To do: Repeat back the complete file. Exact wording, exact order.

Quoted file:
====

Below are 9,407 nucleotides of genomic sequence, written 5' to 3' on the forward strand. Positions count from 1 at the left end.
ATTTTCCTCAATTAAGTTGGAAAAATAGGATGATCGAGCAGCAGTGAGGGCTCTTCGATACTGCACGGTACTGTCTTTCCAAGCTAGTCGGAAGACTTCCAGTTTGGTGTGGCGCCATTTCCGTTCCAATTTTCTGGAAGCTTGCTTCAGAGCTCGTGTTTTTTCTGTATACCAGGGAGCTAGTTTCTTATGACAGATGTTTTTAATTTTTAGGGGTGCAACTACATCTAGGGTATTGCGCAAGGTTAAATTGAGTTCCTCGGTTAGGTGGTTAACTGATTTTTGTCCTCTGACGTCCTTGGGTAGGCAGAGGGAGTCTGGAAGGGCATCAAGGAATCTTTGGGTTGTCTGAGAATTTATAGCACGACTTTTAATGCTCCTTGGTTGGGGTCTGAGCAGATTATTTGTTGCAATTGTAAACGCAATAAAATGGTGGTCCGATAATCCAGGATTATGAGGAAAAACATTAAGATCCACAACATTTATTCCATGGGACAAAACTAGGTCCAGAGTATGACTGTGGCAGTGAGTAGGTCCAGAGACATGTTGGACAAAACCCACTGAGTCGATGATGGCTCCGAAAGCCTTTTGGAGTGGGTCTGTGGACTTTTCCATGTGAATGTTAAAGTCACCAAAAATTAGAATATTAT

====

Below are 9,407 nucleotides of genomic sequence, written 5' to 3' on the forward strand. Positions count from 1 at the left end.
ATTTTCCTCAATTAAGTTGGAAAAATAGGATGATCGAGCAGCAGTGAGGGCTCTTCGATACTGCACGGTACTGTCTTTCCAAGCTAGTCGGAAGACTTCCAGTTTGGTGTGGCGCCATTTCCGTTCCAATTTTCTGGAAGCTTGCTTCAGAGCTCGTGTTTTTTCTGTATACCAGGGAGCTAGTTTCTTATGACAGATGTTTTTAATTTTTAGGGGTGCAACTACATCTAGGGTATTGCGCAAGGTTAAATTGAGTTCCTCGGTTAGGTGGTTAACTGATTTTTGTCCTCTGACGTCCTTGGGTAGGCAGAGGGAGTCTGGAAGGGCATCAAGGAATCTTTGGGTTGTCTGAGAATTTATAGCACGACTTTTAATGCTCCTTGGTTGGGGTCTGAGCAGATTATTTGTTGCAATTGTAAACGCAATAAAATGGTGGTCCGATAATCCAGGATTATGAGGAAAAACATTAAGATCCACAACATTTATTCCATGGGACAAAACTAGGTCCAGAGTATGACTGTGGCAGTGAGTAGGTCCAGAGACATGTTGGACAAAACCCACTGAGTCGATGATGGCTCCGAAAGCCTTTTGGAGTGGGTCTGTGGACTTTTCCATGTGAATGTTAAAGTCACCAAAAATTAGAATATTAT